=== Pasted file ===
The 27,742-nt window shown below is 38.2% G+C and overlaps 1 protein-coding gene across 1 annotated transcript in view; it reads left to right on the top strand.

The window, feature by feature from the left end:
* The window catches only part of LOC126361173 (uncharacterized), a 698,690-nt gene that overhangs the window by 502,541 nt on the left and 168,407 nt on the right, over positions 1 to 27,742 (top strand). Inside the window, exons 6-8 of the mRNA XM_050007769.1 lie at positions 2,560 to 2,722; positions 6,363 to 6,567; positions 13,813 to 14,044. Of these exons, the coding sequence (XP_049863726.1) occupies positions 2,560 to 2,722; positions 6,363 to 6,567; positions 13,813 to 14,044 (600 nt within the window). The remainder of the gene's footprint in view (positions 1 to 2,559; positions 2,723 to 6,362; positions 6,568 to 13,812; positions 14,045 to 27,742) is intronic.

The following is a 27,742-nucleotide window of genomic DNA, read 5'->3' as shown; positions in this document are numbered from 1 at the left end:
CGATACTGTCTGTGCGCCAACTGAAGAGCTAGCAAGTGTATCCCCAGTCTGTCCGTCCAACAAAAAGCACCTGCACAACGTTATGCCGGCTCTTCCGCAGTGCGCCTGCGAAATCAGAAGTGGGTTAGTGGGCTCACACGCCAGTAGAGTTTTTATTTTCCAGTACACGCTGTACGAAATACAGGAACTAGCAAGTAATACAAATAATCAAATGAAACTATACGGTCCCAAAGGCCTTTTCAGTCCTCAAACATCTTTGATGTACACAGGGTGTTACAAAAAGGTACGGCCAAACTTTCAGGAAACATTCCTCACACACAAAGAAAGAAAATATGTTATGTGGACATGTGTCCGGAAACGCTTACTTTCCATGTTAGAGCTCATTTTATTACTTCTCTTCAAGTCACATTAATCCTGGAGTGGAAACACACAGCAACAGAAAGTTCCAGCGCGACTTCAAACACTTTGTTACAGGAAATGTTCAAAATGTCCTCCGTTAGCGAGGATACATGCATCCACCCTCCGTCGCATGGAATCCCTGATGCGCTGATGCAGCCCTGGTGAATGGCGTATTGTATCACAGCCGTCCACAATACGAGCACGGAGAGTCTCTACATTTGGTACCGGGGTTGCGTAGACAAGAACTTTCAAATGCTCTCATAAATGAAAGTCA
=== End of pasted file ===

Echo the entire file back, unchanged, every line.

The 27,742-nt window shown below is 38.2% G+C and overlaps 1 protein-coding gene across 1 annotated transcript in view; it reads left to right on the top strand.

The window, feature by feature from the left end:
* The window catches only part of LOC126361173 (uncharacterized), a 698,690-nt gene that overhangs the window by 502,541 nt on the left and 168,407 nt on the right, over positions 1 to 27,742 (top strand). Inside the window, exons 6-8 of the mRNA XM_050007769.1 lie at positions 2,560 to 2,722; positions 6,363 to 6,567; positions 13,813 to 14,044. Of these exons, the coding sequence (XP_049863726.1) occupies positions 2,560 to 2,722; positions 6,363 to 6,567; positions 13,813 to 14,044 (600 nt within the window). The remainder of the gene's footprint in view (positions 1 to 2,559; positions 2,723 to 6,362; positions 6,568 to 13,812; positions 14,045 to 27,742) is intronic.

The following is a 27,742-nucleotide window of genomic DNA, read 5'->3' as shown; positions in this document are numbered from 1 at the left end:
CGATACTGTCTGTGCGCCAACTGAAGAGCTAGCAAGTGTATCCCCAGTCTGTCCGTCCAACAAAAAGCACCTGCACAACGTTATGCCGGCTCTTCCGCAGTGCGCCTGCGAAATCAGAAGTGGGTTAGTGGGCTCACACGCCAGTAGAGTTTTTATTTTCCAGTACACGCTGTACGAAATACAGGAACTAGCAAGTAATACAAATAATCAAATGAAACTATACGGTCCCAAAGGCCTTTTCAGTCCTCAAACATCTTTGATGTACACAGGGTGTTACAAAAAGGTACGGCCAAACTTTCAGGAAACATTCCTCACACACAAAGAAAGAAAATATGTTATGTGGACATGTGTCCGGAAACGCTTACTTTCCATGTTAGAGCTCATTTTATTACTTCTCTTCAAGTCACATTAATCCTGGAGTGGAAACACACAGCAACAGAAAGTTCCAGCGCGACTTCAAACACTTTGTTACAGGAAATGTTCAAAATGTCCTCCGTTAGCGAGGATACATGCATCCACCCTCCGTCGCATGGAATCCCTGATGCGCTGATGCAGCCCTGGTGAATGGCGTATTGTATCACAGCCGTCCACAATACGAGCACGGAGAGTCTCTACATTTGGTACCGGGGTTGCGTAGACAAGAACTTTCAAATGCTCTCATAAATGAAAGTCA